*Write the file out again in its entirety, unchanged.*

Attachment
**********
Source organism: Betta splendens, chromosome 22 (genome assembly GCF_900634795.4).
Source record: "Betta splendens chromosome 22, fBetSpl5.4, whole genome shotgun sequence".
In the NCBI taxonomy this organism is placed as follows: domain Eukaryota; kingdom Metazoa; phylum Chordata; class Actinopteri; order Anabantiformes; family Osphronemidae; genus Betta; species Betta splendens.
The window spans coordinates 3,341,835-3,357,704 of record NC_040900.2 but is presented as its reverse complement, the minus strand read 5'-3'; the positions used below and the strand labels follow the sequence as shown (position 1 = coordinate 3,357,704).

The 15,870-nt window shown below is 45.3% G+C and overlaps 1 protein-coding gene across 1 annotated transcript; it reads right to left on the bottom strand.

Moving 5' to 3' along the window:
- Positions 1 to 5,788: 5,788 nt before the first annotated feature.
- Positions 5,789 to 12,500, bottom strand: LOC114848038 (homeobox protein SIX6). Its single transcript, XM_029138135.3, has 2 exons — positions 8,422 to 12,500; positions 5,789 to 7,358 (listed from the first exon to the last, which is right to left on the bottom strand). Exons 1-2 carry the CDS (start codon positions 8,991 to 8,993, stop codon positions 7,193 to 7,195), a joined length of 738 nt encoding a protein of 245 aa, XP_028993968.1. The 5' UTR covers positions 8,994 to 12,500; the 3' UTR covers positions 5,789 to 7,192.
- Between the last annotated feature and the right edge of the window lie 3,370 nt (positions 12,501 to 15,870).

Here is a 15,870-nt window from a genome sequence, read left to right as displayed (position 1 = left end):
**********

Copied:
Source organism: Betta splendens, chromosome 22 (genome assembly GCF_900634795.4).
Source record: "Betta splendens chromosome 22, fBetSpl5.4, whole genome shotgun sequence".
In the NCBI taxonomy this organism is placed as follows: domain Eukaryota; kingdom Metazoa; phylum Chordata; class Actinopteri; order Anabantiformes; family Osphronemidae; genus Betta; species Betta splendens.
The window spans coordinates 3,341,835-3,357,704 of record NC_040900.2 but is presented as its reverse complement, the minus strand read 5'-3'; the positions used below and the strand labels follow the sequence as shown (position 1 = coordinate 3,357,704).

The 15,870-nt window shown below is 45.3% G+C and overlaps 1 protein-coding gene across 1 annotated transcript; it reads right to left on the bottom strand.

Moving 5' to 3' along the window:
- Positions 1 to 5,788: 5,788 nt before the first annotated feature.
- Positions 5,789 to 12,500, bottom strand: LOC114848038 (homeobox protein SIX6). Its single transcript, XM_029138135.3, has 2 exons — positions 8,422 to 12,500; positions 5,789 to 7,358 (listed from the first exon to the last, which is right to left on the bottom strand). Exons 1-2 carry the CDS (start codon positions 8,991 to 8,993, stop codon positions 7,193 to 7,195), a joined length of 738 nt encoding a protein of 245 aa, XP_028993968.1. The 5' UTR covers positions 8,994 to 12,500; the 3' UTR covers positions 5,789 to 7,192.
- Between the last annotated feature and the right edge of the window lie 3,370 nt (positions 12,501 to 15,870).

Here is a 15,870-nt window from a genome sequence, read left to right as displayed (position 1 = left end):